Gardening Australia episode 23 2021: Costa Georgiadis visits a tranquil family retreat, Josh Byrne meets a community of verge gardeners, Jerry Coleby-Williams tours Toowoomba’s famous rose garden and Jane Edmanson discovers stunning cool climate classics.
Inspiring, entertaining and full of practical advice, join Costa Georgiadis and the team as they unearth gardening ideas, meet avid gardeners and look at some of the most inspiring gardens from across the country.
Gardening Australia episode 23 2021
Nurture in Nature
Costa meets a young landscape designer who transformed a basic backyard into a healing sanctuary for his parents.
Originally a “quintessential Aussie yard with lawn and timber paling fences” in Sydney’s Northern Beaches, Daniel Mitchell saw potential to transform it into something much more full of life. He started rebuilding the garden 3 years ago for his stepdad Jamie (now passed) who’s health deteriorated due to MSA (Multiple System Atrophy). Daniel says, “The illness left him unable to venture far, so I wanted to create a paradise for someone who couldn’t leave home.” This coincided with Daniel starting out as a landscape designer (after working for years as a landscape gardener) and it was the perfect opportunity to experiment with something of his own.
Daniel’s vision had a “big emphasis on natives… and tried to use natural materials and not too much hardscaping to make the plants the star. Daniel’s design was also influenced by mum Hilary, as his first client. “I’ve been really lucky – mum owns the property and as the project progressed, she gave me more creative licence. The garden is her sanctuary as well.”
FAQs – Smelly compost | Nematodes | Indoor plant fertiliser
Gardening Australia presenters answer commonly asked gardening questions.
Pruning Cherry Trees
Tino shows how to prune a cherry tree. Tino says it’s important to tell the difference between a leaf bud and a fruiting bud when pruning your cherry tree. So how do you tell the difference? Leaf buds are borne singly, staggered along stems. Fruit buds are borne in clusters. Long whippy growth can be removed, even if it holds fruiting buds, as the fruit will be inferior.
Remember to leave short growth with fruiting buds, as these produce fruit.
Cool Climate Classics – Gardening Australia episode 23 2021
Jane visits a native botanic garden growing classic cool-climate plants in the Dandenong Ranges. Karwarra is a much-loved gem of a garden, created 55 years ago by the Dandenong Horticultural Society to introduce visitors to Australian plants and show them their garden potential. Shelley Graham is the head gardener and is showing Jane around.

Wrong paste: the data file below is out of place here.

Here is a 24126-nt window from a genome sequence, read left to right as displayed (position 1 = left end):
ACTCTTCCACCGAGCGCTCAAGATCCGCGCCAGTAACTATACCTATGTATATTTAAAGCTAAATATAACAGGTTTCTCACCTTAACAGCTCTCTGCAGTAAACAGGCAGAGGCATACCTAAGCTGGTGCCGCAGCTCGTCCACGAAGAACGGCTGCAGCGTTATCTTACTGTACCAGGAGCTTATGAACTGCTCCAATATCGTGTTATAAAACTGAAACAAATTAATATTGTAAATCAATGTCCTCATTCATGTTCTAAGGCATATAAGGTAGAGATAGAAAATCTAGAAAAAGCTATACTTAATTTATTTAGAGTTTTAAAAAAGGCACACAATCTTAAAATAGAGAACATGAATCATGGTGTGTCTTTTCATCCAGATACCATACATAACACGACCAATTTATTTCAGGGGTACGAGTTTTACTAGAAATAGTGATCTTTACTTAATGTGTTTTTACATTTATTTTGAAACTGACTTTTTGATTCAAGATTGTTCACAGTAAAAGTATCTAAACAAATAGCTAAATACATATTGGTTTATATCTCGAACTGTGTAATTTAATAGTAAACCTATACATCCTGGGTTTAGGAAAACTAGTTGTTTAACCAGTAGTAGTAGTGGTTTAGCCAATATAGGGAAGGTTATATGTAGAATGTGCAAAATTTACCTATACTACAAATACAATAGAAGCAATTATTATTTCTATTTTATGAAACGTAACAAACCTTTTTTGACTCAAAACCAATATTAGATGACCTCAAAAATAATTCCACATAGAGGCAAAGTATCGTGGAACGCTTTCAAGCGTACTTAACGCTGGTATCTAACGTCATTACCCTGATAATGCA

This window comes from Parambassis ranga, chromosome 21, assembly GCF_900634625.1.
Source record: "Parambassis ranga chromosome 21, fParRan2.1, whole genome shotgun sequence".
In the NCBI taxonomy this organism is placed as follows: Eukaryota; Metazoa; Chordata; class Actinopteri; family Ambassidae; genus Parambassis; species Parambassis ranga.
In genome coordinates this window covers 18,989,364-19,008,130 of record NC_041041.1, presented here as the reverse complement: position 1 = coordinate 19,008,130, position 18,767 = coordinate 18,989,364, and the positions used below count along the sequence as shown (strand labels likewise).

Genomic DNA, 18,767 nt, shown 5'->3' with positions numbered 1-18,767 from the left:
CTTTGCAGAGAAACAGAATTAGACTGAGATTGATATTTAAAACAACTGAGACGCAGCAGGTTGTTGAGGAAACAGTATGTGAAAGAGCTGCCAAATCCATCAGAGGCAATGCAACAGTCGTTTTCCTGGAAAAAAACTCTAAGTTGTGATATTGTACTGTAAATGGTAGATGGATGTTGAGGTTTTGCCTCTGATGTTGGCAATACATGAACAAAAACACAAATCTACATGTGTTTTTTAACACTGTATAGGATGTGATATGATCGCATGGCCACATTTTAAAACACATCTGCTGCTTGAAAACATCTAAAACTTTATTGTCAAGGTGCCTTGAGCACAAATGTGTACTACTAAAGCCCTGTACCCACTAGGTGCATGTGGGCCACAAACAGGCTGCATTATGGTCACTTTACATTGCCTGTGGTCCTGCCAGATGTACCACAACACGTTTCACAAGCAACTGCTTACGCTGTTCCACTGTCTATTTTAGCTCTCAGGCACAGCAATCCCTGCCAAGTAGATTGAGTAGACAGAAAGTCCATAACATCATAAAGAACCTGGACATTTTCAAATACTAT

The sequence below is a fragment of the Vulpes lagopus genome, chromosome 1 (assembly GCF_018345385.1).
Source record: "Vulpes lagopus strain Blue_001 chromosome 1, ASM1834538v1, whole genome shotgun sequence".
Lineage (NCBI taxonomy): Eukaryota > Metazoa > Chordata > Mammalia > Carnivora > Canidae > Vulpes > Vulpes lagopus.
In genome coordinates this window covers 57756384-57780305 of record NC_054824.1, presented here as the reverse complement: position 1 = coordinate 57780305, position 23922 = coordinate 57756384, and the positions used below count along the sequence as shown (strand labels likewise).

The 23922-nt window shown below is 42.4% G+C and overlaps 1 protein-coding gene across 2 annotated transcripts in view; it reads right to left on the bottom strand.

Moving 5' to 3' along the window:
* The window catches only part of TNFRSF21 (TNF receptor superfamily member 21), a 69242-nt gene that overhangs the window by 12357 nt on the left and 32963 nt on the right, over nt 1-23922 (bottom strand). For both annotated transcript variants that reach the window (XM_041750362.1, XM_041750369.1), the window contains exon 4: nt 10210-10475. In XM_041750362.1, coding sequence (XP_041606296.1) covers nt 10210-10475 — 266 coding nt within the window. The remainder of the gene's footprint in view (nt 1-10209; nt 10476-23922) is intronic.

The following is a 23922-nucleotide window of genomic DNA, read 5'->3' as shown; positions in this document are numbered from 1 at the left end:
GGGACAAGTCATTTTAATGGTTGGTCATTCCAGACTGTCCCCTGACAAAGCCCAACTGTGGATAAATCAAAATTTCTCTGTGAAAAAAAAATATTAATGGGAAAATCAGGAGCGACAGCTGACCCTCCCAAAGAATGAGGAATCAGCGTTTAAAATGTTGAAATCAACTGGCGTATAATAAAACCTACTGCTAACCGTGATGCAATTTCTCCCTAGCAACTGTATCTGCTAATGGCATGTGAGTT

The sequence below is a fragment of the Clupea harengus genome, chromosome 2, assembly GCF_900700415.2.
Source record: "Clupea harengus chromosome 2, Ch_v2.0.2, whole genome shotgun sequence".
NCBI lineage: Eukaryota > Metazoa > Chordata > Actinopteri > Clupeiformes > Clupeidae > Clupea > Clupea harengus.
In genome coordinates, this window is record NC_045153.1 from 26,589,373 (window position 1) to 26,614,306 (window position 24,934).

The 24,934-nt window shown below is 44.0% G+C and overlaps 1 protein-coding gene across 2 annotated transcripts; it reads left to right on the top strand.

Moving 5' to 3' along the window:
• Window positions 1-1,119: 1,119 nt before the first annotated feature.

The garden sits on 2 hectares of fertile mountain soil, a red-brown loam that is rich in nutrients, plus the rainfall is quite high and reliable; prime growing conditions that suit a lot of plants. “We’re on an old volcano and the soil is deep and slightly acidic,” Shelley says. These are perfect conditions for cool-climate classics such as mint bushes, and many of these line the ‘smelly alley’ – a 100m path with scented plants along it. Many scented plants are members of the Rutaceae family – related to citrus. At Karwarra this includes boronias, correa, crowea, leionema, phebalium, philotheca and zierias. Some smell nice, and others not so nice!
Sophie shares tips for growing bulbs. Sophie says bulbs are very adaptable to soil, as long as it’s well drained. If your soil isn’t well drained, grow your bulbs in a pot where you can control the drainage. Manage weeds prior to planting and during the growing season. Bulbs don’t like competition and their growth will smother flowering. Don’t be tempted to remove daggy foliage as the bulbs die down. Let the leaves die back naturally so the nutrients can return to the bulb to use for next year.
Maccas Mission – Gardening Australia episode 23 2021
Clarence attempts to rescue a macadamia tree on a block of land destined for development. Like most gardeners, Clarence can’t let a good plant go to waste, particularly if it is one of THE most beautiful and delicious Australian plants around. The macadamia is arguably our most famous native food. While macadamias aren’t indigenous to the Illawarra, they grow extremely well here. Clarence has found an old tree that’s been hit by lightning.
Cooked to the ground, the plant’s response was to sucker, producing multiple stems from the roots. These have been sitting in the middle of a paddock. Recently, it has been sold for development, so Clarence thought it was high time he save the tree! Clarence has a long friendship with the couple that tend the block, so he had a chat and grabbed his shovel. He carefully dug some suckers up and potted them up.
As a reasonably sized rainforest tree, the macadamia will need a big pot, so Clarence will be planting the suckers in a half wine barrel.